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Flint Water Crisis: State Budget Falls Short, City Still Needs $28M to Remove Lead Pipes

The water in Flint, Michigan contains dangerous levels of lead due to unsafe, corroded pipes. Photo courtesy of

The water in Flint, Michigan contains dangerous levels of lead due to unsafe, corroded pipes. Photo courtesy of

A top adviser of Michigan Governor Rick Snyder revealed Friday that the state might be $28 million short of where it needs to be in order to remove all affected water lines that led to the contamination of the water supply in Flint, the Detroit Free Press reports.

Richard Baird, a senior aide to Snyder and leader of the state’s response team to the Flint water crisis, said the administration’s initial $27-million budget has now increased to $55 million. New inventory of the city’s lead service lines, which are responsible for seeping lead in to the water, caused the estimate to surge, according to Baird.

Per the Detroit Free Press, the Snyder administration originally requested $25 million from the state legislature to replace the water lines. The money came from a nearly $200-million aid package for Flint. Baird said the city already has $2 million from the state to replace around 500 water lines.

In an interview, Snyder’s top aide also said that the originally proposed amount probably wouldn’t be enough, considering new information regarding the cost of removing the lead lines and the galvanized lines, which are also suspected of leaching lead, the Detroit Free Press reports.

“Where we have lead lines or other non-lead lines that are unsafe, they need to be removed,” Baird said. “It’s not all about just getting the lead pipes out anymore.”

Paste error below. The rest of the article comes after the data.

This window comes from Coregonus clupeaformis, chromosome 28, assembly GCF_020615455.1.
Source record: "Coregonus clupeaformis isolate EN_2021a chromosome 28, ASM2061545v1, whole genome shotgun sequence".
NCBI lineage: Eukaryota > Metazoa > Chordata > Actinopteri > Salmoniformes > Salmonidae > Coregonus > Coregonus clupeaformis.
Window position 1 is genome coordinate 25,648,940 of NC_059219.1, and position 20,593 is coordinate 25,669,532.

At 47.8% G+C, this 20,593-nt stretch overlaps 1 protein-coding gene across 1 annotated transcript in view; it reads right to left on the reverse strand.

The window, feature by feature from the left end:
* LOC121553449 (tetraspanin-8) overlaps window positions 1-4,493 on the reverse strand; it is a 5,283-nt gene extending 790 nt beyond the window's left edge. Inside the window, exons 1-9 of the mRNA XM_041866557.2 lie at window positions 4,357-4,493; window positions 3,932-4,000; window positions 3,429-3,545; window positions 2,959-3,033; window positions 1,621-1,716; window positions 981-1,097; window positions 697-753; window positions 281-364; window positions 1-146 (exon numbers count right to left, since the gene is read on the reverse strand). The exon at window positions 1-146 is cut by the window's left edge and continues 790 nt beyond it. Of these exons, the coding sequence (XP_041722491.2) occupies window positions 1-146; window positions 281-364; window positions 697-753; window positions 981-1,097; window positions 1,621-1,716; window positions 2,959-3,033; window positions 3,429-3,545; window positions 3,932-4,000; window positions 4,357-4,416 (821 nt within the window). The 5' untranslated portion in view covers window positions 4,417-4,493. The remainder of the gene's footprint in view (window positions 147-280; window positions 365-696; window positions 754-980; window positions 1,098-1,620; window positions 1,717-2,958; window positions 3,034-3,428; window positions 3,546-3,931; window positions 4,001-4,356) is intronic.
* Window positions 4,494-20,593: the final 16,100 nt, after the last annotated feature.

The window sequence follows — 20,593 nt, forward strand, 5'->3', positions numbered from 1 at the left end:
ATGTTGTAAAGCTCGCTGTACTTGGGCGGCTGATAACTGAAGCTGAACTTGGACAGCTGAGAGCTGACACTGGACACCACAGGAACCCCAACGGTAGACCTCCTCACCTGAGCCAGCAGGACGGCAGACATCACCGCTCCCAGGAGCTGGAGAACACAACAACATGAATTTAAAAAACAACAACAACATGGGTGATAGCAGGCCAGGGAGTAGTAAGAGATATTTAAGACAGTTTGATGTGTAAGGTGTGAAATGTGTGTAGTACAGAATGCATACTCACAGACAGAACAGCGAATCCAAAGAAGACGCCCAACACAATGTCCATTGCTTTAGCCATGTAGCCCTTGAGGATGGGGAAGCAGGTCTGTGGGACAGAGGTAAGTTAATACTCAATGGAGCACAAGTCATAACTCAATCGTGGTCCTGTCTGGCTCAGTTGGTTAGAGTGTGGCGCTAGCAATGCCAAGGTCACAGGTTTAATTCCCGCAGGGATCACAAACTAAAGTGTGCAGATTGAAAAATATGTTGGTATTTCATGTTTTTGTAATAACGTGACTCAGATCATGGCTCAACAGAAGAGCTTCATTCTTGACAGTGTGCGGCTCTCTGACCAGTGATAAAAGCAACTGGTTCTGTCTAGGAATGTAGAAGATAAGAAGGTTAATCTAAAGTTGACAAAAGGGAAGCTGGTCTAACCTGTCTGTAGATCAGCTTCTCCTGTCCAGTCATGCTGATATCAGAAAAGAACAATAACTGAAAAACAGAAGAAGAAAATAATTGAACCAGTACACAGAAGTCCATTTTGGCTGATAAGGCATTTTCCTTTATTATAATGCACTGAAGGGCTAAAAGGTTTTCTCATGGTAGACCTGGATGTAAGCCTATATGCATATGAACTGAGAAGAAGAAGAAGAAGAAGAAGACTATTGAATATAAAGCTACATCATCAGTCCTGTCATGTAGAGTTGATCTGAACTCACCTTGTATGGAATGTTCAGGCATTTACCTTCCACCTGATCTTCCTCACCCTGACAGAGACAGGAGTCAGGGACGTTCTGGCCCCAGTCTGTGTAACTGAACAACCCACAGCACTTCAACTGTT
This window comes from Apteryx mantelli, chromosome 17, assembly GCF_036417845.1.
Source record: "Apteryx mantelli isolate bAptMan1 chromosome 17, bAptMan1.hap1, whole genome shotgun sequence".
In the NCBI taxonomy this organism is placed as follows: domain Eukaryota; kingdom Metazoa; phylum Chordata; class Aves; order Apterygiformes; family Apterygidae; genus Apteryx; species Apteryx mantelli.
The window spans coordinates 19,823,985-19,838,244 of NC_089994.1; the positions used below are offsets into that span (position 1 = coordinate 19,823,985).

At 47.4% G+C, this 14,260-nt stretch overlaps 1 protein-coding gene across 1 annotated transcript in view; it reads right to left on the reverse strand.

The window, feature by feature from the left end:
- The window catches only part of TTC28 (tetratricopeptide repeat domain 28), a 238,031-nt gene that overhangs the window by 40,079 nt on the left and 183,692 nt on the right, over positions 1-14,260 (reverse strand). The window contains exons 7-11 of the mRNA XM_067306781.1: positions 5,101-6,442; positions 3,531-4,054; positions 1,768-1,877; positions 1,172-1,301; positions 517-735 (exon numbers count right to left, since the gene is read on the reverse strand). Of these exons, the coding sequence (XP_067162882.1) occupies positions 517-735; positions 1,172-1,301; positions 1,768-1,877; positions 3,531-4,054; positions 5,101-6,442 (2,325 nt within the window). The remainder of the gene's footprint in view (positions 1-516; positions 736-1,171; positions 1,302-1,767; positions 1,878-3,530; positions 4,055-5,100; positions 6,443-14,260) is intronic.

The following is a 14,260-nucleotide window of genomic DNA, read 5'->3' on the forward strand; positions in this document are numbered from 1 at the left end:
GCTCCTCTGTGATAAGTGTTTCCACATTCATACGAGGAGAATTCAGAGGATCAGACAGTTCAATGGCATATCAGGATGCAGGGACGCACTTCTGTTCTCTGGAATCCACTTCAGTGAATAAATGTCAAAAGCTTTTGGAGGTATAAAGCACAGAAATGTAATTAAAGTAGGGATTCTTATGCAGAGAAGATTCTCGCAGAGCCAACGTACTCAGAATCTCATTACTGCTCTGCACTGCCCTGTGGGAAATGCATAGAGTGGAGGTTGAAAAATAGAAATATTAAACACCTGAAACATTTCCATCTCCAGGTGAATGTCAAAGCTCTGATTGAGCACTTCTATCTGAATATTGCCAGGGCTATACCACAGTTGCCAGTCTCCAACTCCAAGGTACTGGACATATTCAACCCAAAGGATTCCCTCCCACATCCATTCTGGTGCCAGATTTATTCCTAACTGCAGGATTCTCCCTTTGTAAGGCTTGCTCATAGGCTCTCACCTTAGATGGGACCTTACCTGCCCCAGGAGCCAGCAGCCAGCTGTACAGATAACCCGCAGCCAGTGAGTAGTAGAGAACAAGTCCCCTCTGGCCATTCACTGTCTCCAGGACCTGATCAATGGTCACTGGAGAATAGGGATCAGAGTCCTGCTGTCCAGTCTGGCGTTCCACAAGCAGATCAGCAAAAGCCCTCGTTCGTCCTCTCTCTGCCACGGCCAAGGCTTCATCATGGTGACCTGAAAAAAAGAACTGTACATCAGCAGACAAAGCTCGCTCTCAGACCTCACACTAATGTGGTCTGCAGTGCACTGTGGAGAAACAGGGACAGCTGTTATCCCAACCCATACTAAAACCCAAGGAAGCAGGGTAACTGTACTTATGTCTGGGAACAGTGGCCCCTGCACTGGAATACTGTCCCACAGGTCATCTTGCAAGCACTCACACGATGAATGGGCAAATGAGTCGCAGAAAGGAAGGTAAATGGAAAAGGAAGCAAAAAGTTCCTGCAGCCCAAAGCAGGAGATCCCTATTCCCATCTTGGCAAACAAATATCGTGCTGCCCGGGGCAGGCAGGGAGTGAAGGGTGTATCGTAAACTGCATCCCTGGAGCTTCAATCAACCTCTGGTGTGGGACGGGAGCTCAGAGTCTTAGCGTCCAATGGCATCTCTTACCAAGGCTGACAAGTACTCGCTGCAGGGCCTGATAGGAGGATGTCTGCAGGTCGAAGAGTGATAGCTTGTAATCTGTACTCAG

Per a draft report by Rowe Professional Services, a Flint-based engineering firm hired to locate and check the condition of high-risk lead pipes, there are about 5,200 lead service lines, along with another 5,500 lines suspected of causing issues for other reasons. Baird said the cost to replace each line could range from $2,000 up to $12,000 based on the removal of the first 30 lines.

Funds to remove Flint’s problematic water lines could come from a number of different sources, the Detroit Free Press reports. According to Baird, those options include redirecting some of the $188 million from the U.S. Treasury allocated for the removal of run-down, abandoned buildings in Michigan, and using part of the reserve fund proposed by the Senate.

House Speaker Kevin Cotter even said he was open to “additional supplemental appropriation.”

“I think we’re making incremental progress,” he told reporters before a recent meeting with Flint mayor Karen Weaver.

While still searching for money to fund the lead pipe removal in Flint, city officials are also encouraging residents to flush their pipes in an effort to heal the water system. Local, state and federal officials  launched a month-long campaign starting May 1, according to the Detroit Free Press. Flint residents are asked to run a bath tub faucet and a kitchen sink faucet full on for 5 minutes each day. The regimen needs to be repeated every day for 14 days straight, the publication also reports. The goal of the campaign is to eliminate lead particles and coat the water lines with corrosion control.

“These particles are a significant factor in Flint homes where water samples have shown very high lead concentrations,” the U.S. Environmental Protection Agency said.

Per the Washington Times, the state of Michigan has vowed to pay for the extra consumption with a credit on resident’s water bills.

The Flush for Flint campaign has already printed over 5,500 fliers to be inserted into out-going water bills. Thousands more are expected to be printed in the following weeks, per the Detroit Free Press.

“Of course, our goal is to reach as many places of worship, community organizations, and businesses as possible,” said Tiffany Brown, a spokeswoman for Mission Flint, the state’s organized effort to tackle the crisis in Flint.

The city of Flint has also teamed up with the EPA to install automatic flushing devices on fire hydrants all around the city, the Detroit News reports. Mayor Weaver’s office announced the plan last month, stating that the first batch of 15 devices will be computed to release a “low, controlled flow” of water from specific hydrants, most likely during the night.

“If the flushers happen to run during the day, residents will see water flowing from the device,” the city said. “The installation and operation of the automatic flushers will have no effect on water usage by residents and businesses, or their water bills.”


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